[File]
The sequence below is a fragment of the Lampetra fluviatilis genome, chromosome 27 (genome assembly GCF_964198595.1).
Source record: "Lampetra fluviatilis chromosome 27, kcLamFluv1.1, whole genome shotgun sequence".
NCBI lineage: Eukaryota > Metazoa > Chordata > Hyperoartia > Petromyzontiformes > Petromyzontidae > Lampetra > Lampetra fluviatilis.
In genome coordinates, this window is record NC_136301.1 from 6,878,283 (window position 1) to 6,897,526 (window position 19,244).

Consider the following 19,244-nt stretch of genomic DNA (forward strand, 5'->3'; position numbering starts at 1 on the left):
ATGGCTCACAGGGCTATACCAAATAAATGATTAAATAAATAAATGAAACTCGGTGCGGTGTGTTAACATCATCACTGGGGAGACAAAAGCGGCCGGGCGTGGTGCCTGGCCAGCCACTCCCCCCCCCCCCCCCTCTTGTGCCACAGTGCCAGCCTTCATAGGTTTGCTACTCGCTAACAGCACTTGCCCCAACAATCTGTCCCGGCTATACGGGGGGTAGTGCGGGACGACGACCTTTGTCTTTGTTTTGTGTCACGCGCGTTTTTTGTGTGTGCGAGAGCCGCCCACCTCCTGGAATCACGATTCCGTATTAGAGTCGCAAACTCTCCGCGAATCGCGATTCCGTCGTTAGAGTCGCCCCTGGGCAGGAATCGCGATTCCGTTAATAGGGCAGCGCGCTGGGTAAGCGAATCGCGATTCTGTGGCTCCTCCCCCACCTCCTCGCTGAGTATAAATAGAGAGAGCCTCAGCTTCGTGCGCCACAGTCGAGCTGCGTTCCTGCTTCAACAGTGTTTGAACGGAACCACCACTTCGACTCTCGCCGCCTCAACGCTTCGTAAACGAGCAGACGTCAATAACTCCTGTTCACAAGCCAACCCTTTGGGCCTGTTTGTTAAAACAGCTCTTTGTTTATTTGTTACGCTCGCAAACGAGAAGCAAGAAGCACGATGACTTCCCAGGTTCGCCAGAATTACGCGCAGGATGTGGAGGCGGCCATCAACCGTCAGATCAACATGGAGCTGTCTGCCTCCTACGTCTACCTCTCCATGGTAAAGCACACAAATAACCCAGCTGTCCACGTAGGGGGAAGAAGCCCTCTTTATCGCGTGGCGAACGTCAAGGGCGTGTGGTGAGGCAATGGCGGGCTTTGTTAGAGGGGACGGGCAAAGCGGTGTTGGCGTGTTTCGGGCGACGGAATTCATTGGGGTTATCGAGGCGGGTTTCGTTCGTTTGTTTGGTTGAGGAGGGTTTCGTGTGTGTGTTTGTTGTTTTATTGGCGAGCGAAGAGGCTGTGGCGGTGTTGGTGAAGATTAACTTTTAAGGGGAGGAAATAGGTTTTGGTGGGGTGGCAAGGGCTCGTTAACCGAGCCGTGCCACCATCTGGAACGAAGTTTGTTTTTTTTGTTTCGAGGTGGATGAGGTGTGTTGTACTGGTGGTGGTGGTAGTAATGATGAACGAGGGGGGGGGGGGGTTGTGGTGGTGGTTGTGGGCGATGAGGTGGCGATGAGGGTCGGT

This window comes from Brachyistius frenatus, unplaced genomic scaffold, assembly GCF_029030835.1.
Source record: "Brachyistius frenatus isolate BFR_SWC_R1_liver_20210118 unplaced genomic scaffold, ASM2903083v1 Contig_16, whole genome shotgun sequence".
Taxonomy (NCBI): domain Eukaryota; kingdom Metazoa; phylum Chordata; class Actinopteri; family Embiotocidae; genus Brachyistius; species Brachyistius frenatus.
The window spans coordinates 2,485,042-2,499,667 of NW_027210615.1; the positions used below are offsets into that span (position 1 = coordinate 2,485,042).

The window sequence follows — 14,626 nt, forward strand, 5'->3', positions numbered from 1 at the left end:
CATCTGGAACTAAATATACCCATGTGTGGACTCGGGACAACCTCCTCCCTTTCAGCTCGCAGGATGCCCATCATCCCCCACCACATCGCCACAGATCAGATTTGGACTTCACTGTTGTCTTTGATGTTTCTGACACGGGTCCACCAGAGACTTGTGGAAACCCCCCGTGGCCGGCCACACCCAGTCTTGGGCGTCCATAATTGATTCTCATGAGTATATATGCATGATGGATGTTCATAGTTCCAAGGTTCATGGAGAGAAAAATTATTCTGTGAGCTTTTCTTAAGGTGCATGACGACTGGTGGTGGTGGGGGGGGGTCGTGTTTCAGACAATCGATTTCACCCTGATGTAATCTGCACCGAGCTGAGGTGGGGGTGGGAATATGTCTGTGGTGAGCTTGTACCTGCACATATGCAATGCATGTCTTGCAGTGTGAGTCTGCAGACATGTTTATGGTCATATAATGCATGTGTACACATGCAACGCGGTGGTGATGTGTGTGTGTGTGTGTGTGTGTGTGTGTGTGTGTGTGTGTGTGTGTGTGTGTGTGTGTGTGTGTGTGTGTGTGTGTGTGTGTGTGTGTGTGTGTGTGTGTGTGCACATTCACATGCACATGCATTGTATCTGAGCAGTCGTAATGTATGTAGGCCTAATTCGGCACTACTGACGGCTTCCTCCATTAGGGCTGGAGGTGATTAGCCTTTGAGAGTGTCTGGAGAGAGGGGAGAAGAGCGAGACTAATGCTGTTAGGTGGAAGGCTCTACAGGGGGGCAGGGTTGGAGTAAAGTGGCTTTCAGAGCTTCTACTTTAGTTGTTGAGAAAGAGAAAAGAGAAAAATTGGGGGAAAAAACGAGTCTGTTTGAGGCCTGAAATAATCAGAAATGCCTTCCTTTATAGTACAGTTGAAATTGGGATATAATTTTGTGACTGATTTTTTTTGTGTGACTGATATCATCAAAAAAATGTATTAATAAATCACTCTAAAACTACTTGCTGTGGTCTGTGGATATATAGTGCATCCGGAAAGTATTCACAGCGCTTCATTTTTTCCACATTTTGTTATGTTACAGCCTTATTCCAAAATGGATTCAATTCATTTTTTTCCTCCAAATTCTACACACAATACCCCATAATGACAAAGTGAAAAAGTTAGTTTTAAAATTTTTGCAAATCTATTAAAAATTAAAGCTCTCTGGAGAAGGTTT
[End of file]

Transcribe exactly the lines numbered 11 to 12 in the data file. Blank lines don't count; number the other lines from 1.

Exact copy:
The window sequence follows — 14,626 nt, forward strand, 5'->3', positions numbered from 1 at the left end:
CATCTGGAACTAAATATACCCATGTGTGGACTCGGGACAACCTCCTCCCTTTCAGCTCGCAGGATGCCCATCATCCCCCACCACATCGCCACAGATCAGATTTGGACTTCACTGTTGTCTTTGATGTTTCTGACACGGGTCCACCAGAGACTTGTGGAAACCCCCCGTGGCCGGCCACACCCAGTCTTGGGCGTCCATAATTGATTCTCATGAGTATATATGCATGATGGATGTTCATAGTTCCAAGGTTCATGGAGAGAAAAATTATTCTGTGAGCTTTTCTTAAGGTGCATGACGACTGGTGGTGGTGGGGGGGGGTCGTGTTTCAGACAATCGATTTCACCCTGATGTAATCTGCACCGAGCTGAGGTGGGGGTGGGAATATGTCTGTGGTGAGCTTGTACCTGCACATATGCAATGCATGTCTTGCAGTGTGAGTCTGCAGACATGTTTATGGTCATATAATGCATGTGTACACATGCAACGCGGTGGTGATGTGTGTGTGTGTGTGTGTGTGTGTGTGTGTGTGTGTGTGTGTGTGTGTGTGTGTGTGTGTGTGTGTGTGTGTGTGTGTGTGTGTGTGTGTGTGTGTGTGTGTGCACATTCACATGCACATGCATTGTATCTGAGCAGTCGTAATGTATGTAGGCCTAATTCGGCACTACTGACGGCTTCCTCCATTAGGGCTGGAGGTGATTAGCCTTTGAGAGTGTCTGGAGAGAGGGGAGAAGAGCGAGACTAATGCTGTTAGGTGGAAGGCTCTACAGGGGGGCAGGGTTGGAGTAAAGTGGCTTTCAGAGCTTCTACTTTAGTTGTTGAGAAAGAGAAAAGAGAAAAATTGGGGGAAAAAACGAGTCTGTTTGAGGCCTGAAATAATCAGAAATGCCTTCCTTTATAGTACAGTTGAAATTGGGATATAATTTTGTGACTGATTTTTTTTGTGTGACTGATATCATCAAAAAAATGTATTAATAAATCACTCTAAAACTACTTGCTGTGGTCTGTGGATATATAGTGCATCCGGAAAGTATTCACAGCGCTTCATTTTTTCCACATTTTGTTATGTTACAGCCTTATTCCAAAATGGATTCAATTCATTTTTTTCCTCCAAATTCTACACACAATACCCCATAATGACAAAGTGAAAAAGTTAGTTTTAAAATTTTTGCAAATCTATTAAAAATTAAAGCTCTCTGGAGAAGGTTT